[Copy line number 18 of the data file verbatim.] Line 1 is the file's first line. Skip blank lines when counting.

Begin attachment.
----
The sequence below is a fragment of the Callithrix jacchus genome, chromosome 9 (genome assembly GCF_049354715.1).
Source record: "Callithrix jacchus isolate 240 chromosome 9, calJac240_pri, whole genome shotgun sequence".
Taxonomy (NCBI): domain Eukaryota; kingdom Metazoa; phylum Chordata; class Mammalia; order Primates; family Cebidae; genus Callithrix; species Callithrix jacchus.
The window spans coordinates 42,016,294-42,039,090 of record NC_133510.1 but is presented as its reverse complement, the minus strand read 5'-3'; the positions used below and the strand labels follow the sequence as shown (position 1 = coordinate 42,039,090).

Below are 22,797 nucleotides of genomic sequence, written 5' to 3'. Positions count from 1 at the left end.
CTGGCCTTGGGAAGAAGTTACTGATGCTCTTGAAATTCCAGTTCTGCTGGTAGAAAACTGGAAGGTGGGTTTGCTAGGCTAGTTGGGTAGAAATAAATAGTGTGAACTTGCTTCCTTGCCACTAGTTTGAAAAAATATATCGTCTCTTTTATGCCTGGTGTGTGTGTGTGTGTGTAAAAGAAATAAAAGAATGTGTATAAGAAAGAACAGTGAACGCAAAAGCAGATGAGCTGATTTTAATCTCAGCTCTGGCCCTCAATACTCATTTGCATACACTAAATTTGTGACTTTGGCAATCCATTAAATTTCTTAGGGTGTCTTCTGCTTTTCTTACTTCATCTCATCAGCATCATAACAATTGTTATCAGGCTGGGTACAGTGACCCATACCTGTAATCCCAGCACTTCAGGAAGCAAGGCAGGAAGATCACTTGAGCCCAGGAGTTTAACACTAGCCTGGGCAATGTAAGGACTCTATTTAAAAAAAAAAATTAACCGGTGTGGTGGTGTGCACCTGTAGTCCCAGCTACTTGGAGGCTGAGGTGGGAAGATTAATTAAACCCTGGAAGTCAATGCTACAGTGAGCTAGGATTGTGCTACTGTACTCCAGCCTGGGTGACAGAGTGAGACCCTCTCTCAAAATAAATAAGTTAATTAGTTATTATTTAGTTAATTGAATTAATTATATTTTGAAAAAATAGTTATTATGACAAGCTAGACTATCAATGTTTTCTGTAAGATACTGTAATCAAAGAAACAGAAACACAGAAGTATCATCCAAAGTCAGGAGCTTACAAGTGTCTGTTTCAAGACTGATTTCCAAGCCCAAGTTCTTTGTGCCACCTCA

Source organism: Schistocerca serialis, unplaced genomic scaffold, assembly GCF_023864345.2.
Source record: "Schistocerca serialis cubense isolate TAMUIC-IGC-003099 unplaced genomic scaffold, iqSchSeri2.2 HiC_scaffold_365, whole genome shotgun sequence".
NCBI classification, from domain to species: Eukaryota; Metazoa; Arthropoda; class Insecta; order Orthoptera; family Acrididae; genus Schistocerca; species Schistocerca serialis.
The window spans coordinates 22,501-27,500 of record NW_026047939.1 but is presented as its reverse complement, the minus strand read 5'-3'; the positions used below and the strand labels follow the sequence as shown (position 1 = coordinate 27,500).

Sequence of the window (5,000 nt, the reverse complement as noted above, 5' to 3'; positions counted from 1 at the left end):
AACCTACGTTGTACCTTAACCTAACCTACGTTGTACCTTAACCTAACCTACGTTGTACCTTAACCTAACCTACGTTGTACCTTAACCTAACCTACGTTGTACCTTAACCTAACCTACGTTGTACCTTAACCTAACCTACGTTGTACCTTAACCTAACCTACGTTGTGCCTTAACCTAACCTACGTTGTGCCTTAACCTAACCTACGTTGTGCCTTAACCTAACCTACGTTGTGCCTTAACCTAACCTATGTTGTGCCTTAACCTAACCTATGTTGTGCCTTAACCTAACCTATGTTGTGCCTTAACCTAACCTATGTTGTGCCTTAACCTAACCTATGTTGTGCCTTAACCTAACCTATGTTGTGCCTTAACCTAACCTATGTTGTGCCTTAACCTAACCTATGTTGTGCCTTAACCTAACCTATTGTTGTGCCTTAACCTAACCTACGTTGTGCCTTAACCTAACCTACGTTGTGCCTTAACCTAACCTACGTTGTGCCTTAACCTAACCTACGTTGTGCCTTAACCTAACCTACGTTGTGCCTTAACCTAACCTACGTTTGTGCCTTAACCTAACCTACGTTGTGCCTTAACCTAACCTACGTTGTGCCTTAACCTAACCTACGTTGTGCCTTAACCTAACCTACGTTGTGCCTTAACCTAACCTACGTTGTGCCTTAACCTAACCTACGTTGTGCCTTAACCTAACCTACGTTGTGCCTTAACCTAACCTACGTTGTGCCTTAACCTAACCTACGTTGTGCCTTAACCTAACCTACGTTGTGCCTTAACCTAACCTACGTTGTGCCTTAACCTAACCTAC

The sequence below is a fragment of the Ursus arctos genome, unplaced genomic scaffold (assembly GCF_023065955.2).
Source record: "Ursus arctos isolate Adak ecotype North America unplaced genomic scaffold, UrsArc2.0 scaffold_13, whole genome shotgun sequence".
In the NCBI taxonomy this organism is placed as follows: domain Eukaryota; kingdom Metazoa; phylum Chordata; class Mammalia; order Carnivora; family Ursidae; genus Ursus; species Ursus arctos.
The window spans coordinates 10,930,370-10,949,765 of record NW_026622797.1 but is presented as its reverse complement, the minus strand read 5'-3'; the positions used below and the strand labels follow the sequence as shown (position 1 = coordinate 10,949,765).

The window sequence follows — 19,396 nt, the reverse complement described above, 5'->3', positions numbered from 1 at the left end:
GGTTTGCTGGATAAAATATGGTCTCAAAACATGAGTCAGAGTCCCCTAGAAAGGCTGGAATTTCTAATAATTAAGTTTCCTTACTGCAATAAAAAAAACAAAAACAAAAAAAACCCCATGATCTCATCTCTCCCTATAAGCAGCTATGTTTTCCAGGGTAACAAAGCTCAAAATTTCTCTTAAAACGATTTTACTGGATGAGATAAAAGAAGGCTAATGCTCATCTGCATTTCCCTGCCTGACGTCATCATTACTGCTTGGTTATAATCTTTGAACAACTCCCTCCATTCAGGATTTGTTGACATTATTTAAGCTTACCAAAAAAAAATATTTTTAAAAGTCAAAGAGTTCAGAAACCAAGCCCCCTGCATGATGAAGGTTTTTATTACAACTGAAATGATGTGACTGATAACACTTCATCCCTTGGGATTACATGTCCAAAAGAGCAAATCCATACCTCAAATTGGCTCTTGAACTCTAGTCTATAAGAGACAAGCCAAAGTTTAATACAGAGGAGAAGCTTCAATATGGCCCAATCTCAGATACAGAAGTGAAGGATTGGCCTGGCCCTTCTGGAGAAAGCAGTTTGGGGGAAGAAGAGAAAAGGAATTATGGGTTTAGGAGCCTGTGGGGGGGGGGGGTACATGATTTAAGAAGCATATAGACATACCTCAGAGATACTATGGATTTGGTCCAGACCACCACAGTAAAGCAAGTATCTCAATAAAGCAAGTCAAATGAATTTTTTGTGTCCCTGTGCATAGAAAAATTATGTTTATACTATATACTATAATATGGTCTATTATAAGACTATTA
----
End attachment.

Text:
GGTTTGCTGGATAAAATATGGTCTCAAAACATGAGTCAGAGTCCCCTAGAAAGGCTGGAATTTCTAATAATTAAGTTTCCTTACTGCAATAAAAAAAACAAAAACAAAAAAAACCCCATGATCTCATCTCTCCCTATAAGCAGCTATGTTTTCCAGGGTAACAAAGCTCAAAATTTCTCTTAAAACGATTTTACTGGATGAGATAAAAGAAGGCTAATGCTCATCTGCATTTCCCTGCCTGACGTCATCATTACTGCTTGGTTATAATCTTTGAACAACTCCCTCCATTCAGGATTTGTTGACATTATTTAAGCTTACCAAAAAAAAATATTTTTAAAAGTCAAAGAGTTCAGAAACCAAGCCCCCTGCATGATGAAGGTTTTTATTACAACTGAAATGATGTGACTGATAACACTTCATCCCTTGGGATTACATGTCCAAAAGAGCAAATCCATACCTCAAATTGGCTCTTGAACTCTAGTCTATAAGAGACAAGCCAAAGTTTAATACAGAGGAGAAGCTTCAATATGGCCCAATCTCAGATACAGAAGTGAAGGATTGGCCTGGCCCTTCTGGAGAAAGCAGTTTGGGGGAAGAAGAGAAAAGGAATTATGGGTTTAGGAGCCTGTGGGGGGGGGGGGTACATGATTTAAGAAGCATATAGACATACCTCAGAGATACTATGGATTTGGTCCAGACCACCACAGTAAAGCAAGTATCTCAATAAAGCAAGTCAAATGAATTTTTTGTGTCCCTGTGCATAGAAAAATTATGTTTATACTATATACTATAATATGGTCTATTATAAGACTATTA